If you want to see all of the ‘big 5’ (lion, elephant, buffalo, leopard, and rhinoceros) on a Uganda safari adventure then you’ll have to visit the Ziwa Rhino Sanctuary near Nakitoma on the Kampala-Gulu highway about two and a half hours from Kampala. (Did you know that the term ‘the big five’ was initially coined by hunters who were describing the most difficult African animals to hunt on foot rather than referring to their size?)
There are two kinds of rhinos indigenous to Uganda – the black and white rhino. However, through the civil wars of the 70’s and 80’s they were driven to extinction through hunting and poaching and had disappeared from the country entirely by 1982.
In 1997, the Rhino Fund was formed as a Ugandan NGO in order to reintroduce the rhino to Uganda. The Rhino Fund was granted a 70 square kilometre piece of land and the sanctuary was born. In 2004-2005 the first rhinos arrived and in 2009 the first baby rhino was born. He was named Obama as he made history being the first rhino born in Uganda for 30 years and his mother being from the United States and father from Kenya. In 2011, six more female rhinos were donated by South Africa’s Northwest Parks and Tourism board. The Rhino Fund hopes to continue to help the rhino population grow so they can be released back into the national parks.
Poaching, however, is an ever present danger. The powder, made from crushed rhino horn, is in huge demand in Asia, as it is believed to cure a myriad of diseases. Despite recent studies showing its consistency is identical to that of a fingernail, one kilogram can go for as high as $60,000 USD and poachers are now using high tech resources to acquire it. The rhinos are tranquilized but remain conscious while their horns are hacked off and then they are left to die. The rhino sanctuary has 80 armed rangers whose task it is to protect the rhino from poachers who make incursions into the property.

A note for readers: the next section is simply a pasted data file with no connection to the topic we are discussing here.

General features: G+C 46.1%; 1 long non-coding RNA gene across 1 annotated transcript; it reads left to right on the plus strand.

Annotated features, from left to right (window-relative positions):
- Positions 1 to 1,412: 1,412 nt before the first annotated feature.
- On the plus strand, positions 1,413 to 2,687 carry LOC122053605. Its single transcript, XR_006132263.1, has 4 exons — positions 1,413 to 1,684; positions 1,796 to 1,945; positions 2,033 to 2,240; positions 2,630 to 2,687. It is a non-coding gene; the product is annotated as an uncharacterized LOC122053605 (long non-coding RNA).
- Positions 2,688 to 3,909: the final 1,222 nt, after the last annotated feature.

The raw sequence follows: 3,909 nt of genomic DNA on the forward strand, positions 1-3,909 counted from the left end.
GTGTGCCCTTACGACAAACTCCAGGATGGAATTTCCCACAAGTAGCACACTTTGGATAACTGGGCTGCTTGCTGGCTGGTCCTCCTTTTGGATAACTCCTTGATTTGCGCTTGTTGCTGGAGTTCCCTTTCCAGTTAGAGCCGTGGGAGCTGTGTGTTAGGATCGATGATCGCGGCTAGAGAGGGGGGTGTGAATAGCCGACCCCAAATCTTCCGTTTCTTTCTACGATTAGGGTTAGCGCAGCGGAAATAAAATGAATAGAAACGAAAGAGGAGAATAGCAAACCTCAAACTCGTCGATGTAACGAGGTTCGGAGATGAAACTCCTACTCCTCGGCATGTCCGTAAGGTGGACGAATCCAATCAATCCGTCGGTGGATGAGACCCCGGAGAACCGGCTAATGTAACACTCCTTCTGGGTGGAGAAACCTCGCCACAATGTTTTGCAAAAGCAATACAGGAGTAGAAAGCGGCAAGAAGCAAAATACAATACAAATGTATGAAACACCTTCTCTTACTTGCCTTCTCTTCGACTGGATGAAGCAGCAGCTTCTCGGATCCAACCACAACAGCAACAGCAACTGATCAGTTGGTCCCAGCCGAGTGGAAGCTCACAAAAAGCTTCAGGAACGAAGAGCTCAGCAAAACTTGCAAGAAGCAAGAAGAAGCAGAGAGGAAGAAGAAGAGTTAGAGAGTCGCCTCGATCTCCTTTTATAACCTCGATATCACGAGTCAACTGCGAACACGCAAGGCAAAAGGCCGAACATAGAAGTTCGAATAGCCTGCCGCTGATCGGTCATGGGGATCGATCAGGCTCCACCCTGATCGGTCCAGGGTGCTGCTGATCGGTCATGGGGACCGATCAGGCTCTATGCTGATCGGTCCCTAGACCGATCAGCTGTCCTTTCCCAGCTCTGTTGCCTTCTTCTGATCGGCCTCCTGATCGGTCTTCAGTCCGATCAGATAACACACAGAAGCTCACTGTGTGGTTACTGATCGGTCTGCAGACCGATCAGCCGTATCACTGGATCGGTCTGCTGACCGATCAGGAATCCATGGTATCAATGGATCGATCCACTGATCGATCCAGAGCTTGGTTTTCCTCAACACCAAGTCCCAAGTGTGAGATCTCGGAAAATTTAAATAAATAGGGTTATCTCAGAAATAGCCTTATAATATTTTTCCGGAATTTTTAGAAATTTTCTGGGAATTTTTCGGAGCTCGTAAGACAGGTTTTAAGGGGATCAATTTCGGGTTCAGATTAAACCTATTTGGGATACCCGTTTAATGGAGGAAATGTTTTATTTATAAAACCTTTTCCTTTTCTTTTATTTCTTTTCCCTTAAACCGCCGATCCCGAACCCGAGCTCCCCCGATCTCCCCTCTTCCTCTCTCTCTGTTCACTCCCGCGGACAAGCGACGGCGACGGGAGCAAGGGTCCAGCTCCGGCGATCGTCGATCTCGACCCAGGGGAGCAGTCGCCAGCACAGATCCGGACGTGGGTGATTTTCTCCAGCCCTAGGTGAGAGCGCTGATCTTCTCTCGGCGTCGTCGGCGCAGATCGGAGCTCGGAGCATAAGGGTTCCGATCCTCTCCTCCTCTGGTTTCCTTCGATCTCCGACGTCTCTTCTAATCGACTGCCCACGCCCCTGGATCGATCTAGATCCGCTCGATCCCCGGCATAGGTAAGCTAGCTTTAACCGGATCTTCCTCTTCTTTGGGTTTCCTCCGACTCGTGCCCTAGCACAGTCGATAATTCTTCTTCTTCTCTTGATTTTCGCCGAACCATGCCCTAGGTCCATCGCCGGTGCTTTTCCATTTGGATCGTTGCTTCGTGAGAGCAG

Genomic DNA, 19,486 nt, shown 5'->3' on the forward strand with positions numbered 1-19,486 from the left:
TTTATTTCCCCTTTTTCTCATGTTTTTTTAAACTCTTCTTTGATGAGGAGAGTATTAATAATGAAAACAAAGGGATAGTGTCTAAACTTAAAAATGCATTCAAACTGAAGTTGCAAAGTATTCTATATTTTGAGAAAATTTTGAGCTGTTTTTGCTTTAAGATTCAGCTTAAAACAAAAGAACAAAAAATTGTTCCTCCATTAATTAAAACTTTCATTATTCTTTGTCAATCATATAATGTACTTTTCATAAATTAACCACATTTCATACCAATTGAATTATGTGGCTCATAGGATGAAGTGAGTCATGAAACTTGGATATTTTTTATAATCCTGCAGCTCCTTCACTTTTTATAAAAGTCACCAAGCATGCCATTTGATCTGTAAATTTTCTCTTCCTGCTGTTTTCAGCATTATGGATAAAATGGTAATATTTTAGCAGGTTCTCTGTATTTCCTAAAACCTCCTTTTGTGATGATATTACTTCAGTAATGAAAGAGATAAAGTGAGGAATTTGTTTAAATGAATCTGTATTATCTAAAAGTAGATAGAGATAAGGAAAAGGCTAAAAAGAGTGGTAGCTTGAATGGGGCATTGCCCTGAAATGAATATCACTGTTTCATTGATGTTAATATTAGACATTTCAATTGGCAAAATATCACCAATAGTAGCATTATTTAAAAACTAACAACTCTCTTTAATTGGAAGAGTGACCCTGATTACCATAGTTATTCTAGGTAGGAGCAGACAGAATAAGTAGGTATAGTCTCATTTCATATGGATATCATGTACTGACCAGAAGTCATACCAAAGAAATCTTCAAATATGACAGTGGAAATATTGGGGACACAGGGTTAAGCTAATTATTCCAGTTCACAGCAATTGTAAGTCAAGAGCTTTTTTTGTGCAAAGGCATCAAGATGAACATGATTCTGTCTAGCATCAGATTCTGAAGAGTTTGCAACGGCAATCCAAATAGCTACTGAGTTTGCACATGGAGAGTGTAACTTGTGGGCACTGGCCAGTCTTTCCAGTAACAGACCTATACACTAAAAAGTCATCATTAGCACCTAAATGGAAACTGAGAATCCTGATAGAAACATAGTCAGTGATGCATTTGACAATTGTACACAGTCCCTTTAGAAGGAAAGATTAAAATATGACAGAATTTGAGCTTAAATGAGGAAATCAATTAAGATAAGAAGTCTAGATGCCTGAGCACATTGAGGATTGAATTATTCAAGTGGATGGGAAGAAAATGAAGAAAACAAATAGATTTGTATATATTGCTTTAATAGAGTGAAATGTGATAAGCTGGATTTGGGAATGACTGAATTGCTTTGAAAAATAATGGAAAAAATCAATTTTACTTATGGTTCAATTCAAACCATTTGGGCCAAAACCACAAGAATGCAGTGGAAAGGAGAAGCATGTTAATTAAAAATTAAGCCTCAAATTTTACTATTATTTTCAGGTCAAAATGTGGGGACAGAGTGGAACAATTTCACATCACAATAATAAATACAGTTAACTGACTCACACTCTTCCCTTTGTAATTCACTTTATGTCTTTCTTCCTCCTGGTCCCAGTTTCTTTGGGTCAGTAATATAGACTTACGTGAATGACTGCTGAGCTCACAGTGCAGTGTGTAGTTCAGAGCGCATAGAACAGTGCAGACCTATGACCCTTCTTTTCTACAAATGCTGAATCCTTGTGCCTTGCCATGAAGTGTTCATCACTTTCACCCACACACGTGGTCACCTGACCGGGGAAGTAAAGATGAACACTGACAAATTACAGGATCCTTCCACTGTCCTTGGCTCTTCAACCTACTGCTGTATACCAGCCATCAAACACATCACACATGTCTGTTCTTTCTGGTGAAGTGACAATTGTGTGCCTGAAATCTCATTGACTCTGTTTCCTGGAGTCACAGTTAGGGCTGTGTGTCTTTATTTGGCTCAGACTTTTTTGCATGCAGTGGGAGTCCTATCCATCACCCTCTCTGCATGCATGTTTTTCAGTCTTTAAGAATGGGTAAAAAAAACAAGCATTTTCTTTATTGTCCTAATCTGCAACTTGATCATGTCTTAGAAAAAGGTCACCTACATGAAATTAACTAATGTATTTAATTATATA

The best part about visiting Ziwa is getting to track the rhinos on foot which is an unforgettable experience. Taking a vehicle you’ll go out with a guide into the sanctuary and then, nearing the rhino families, you’ll set out on foot. The guides provide all sorts of informative information and have the answers to nearly every conceivable question. In the presence of these amazing (and enormous!) animals it doesn’t take long to get a good perspective of your size and place in the universe!
Reaching the Rhino Sanctuary is easy. Take the Kampala-Gulu highway north out of Kampala for approximately two hours. Six kilometres before you reach the Kafu River Bridge you’ll see a sign for Ziwa Rhino Sanctuary on your left – along with two large rhino statues. Turn left there and drive three km down the murram road.
Rhino tracking, including the price of a guide, is $45 (approximately 112,500 UGX) for foreigners, $40 for East African residents and only $19 (approximately 47,500 UGX) for Ugandans. If you don’t have a vehicle you can rent one for only $20 USD.
If you want to make a weekend of it you can stay at Amuka Lodge where you can do other activities like birding in the Lugogo Wetlands or take a walk to a watering hole where you can see a hugely diverse amount of wildlife.
If you want to know more about Ziwa or the Rhino Fund visit: www.rhinofund.org. Want to see the Rhino’s in action? Visit Amuka Lodge’s YouTube channel which has all sorts of rhino videos: http://www.youtube.com/user/amukalodgeuganda